The Fortress of Luxembourg refers to the former fortifications of Luxembourg City, the capital of the Grand Duchy of Luxembourg, which were mostly dismantled in 1867. The fortress was of great strategic importance for the control of the Left Bank of the Rhine, the Low Countries, and the border area between France and Germany.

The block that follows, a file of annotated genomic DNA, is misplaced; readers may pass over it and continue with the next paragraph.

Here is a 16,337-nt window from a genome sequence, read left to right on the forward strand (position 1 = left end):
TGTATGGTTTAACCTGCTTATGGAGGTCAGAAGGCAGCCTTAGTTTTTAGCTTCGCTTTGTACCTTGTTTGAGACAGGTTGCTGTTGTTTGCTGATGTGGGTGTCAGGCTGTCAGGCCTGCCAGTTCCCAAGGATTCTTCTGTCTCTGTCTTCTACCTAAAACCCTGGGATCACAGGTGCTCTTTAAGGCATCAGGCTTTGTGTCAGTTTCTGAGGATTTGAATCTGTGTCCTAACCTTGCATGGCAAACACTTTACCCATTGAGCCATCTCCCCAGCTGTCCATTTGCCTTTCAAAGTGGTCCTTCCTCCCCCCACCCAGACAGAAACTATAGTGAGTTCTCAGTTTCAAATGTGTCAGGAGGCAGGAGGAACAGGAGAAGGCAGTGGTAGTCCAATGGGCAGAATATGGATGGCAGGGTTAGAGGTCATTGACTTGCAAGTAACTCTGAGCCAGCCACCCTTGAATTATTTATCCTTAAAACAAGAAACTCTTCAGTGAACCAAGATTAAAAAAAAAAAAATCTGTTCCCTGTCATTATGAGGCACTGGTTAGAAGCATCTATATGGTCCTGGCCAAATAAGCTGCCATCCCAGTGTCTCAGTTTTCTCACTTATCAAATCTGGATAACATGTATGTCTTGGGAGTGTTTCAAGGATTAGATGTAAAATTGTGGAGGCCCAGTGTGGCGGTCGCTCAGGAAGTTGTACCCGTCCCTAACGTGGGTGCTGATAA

The fortifications were built gradually over nine centuries, from soon after the city's foundation in the tenth century until 1867. By the end of the Renaissance, Luxembourg was already one of Europe's strongest fortresses, but it was the period of great construction in the 17th and 18th centuries that gave it its fearsome reputation. Due to its strategic location, it became caught up in Europe-wide conflicts between the major powers such as the Habsburg–Valois Wars, the War of the Reunions or the French Revolutionary Wars, and underwent changes in ownership, sieges, and major alterations, as each new occupier—the Burgundians, French, Austrian and Spanish Hapsburgs, and Prussians—made their own improvements and additions.
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